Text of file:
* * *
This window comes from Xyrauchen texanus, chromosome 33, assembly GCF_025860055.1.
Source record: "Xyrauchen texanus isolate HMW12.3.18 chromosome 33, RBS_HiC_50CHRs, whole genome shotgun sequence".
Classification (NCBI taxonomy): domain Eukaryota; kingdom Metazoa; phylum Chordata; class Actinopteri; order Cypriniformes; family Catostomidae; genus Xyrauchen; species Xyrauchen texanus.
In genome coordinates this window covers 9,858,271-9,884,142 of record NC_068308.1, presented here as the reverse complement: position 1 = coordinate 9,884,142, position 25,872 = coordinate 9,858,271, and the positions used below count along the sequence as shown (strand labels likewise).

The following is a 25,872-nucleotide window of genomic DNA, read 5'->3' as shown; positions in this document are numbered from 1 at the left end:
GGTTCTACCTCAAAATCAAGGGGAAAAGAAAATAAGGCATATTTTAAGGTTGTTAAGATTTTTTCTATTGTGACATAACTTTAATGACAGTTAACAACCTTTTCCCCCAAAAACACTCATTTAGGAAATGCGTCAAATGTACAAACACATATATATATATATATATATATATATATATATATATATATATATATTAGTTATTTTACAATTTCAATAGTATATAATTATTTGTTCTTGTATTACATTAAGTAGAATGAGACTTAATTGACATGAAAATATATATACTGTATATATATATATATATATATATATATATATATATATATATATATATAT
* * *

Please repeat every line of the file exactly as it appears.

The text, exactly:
This window comes from Xyrauchen texanus, chromosome 33, assembly GCF_025860055.1.
Source record: "Xyrauchen texanus isolate HMW12.3.18 chromosome 33, RBS_HiC_50CHRs, whole genome shotgun sequence".
Classification (NCBI taxonomy): domain Eukaryota; kingdom Metazoa; phylum Chordata; class Actinopteri; order Cypriniformes; family Catostomidae; genus Xyrauchen; species Xyrauchen texanus.
In genome coordinates this window covers 9,858,271-9,884,142 of record NC_068308.1, presented here as the reverse complement: position 1 = coordinate 9,884,142, position 25,872 = coordinate 9,858,271, and the positions used below count along the sequence as shown (strand labels likewise).

The following is a 25,872-nucleotide window of genomic DNA, read 5'->3' as shown; positions in this document are numbered from 1 at the left end:
GGTTCTACCTCAAAATCAAGGGGAAAAGAAAATAAGGCATATTTTAAGGTTGTTAAGATTTTTTCTATTGTGACATAACTTTAATGACAGTTAACAACCTTTTCCCCCAAAAACACTCATTTAGGAAATGCGTCAAATGTACAAACACATATATATATATATATATATATATATATATATATATATATATATATTAGTTATTTTACAATTTCAATAGTATATAATTATTTGTTCTTGTATTACATTAAGTAGAATGAGACTTAATTGACATGAAAATATATATACTGTATATATATATATATATATATATATATATATATATATATATATATATAT